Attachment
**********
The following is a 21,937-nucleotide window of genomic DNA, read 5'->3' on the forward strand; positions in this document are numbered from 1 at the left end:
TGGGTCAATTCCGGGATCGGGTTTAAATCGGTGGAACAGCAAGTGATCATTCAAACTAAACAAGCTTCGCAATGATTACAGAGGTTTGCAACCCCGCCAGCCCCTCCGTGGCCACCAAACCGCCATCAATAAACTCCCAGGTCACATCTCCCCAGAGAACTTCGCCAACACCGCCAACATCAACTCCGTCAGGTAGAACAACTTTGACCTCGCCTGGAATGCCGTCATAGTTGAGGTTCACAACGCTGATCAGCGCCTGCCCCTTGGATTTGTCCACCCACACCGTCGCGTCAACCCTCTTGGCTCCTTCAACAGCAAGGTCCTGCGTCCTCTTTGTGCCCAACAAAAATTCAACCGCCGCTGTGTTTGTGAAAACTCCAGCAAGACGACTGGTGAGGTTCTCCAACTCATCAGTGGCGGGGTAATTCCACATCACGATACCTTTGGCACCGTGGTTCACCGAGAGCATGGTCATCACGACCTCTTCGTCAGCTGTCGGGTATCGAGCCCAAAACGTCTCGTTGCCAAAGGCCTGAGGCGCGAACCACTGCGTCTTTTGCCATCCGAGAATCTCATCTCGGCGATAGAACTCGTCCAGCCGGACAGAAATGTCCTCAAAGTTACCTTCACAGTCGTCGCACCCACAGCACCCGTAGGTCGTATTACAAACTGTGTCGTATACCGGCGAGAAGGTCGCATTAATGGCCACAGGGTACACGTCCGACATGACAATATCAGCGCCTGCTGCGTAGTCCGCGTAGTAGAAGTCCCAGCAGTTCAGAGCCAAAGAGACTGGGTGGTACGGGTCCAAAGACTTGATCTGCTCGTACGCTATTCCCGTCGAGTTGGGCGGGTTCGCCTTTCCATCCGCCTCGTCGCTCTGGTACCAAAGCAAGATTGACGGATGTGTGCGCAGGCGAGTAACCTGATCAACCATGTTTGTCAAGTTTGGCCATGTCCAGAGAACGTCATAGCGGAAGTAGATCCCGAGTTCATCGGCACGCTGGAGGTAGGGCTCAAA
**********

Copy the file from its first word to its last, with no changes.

The following is a 21,937-nucleotide window of genomic DNA, read 5'->3' on the forward strand; positions in this document are numbered from 1 at the left end:
TGGGTCAATTCCGGGATCGGGTTTAAATCGGTGGAACAGCAAGTGATCATTCAAACTAAACAAGCTTCGCAATGATTACAGAGGTTTGCAACCCCGCCAGCCCCTCCGTGGCCACCAAACCGCCATCAATAAACTCCCAGGTCACATCTCCCCAGAGAACTTCGCCAACACCGCCAACATCAACTCCGTCAGGTAGAACAACTTTGACCTCGCCTGGAATGCCGTCATAGTTGAGGTTCACAACGCTGATCAGCGCCTGCCCCTTGGATTTGTCCACCCACACCGTCGCGTCAACCCTCTTGGCTCCTTCAACAGCAAGGTCCTGCGTCCTCTTTGTGCCCAACAAAAATTCAACCGCCGCTGTGTTTGTGAAAACTCCAGCAAGACGACTGGTGAGGTTCTCCAACTCATCAGTGGCGGGGTAATTCCACATCACGATACCTTTGGCACCGTGGTTCACCGAGAGCATGGTCATCACGACCTCTTCGTCAGCTGTCGGGTATCGAGCCCAAAACGTCTCGTTGCCAAAGGCCTGAGGCGCGAACCACTGCGTCTTTTGCCATCCGAGAATCTCATCTCGGCGATAGAACTCGTCCAGCCGGACAGAAATGTCCTCAAAGTTACCTTCACAGTCGTCGCACCCACAGCACCCGTAGGTCGTATTACAAACTGTGTCGTATACCGGCGAGAAGGTCGCATTAATGGCCACAGGGTACACGTCCGACATGACAATATCAGCGCCTGCTGCGTAGTCCGCGTAGTAGAAGTCCCAGCAGTTCAGAGCCAAAGAGACTGGGTGGTACGGGTCCAAAGACTTGATCTGCTCGTACGCTATTCCCGTCGAGTTGGGCGGGTTCGCCTTTCCATCCGCCTCGTCGCTCTGGTACCAAAGCAAGATTGACGGATGTGTGCGCAGGCGAGTAACCTGATCAACCATGTTTGTCAAGTTTGGCCATGTCCAGAGAACGTCATAGCGGAAGTAGATCCCGAGTTCATCGGCACGCTGGAGGTAGGGCTCAAA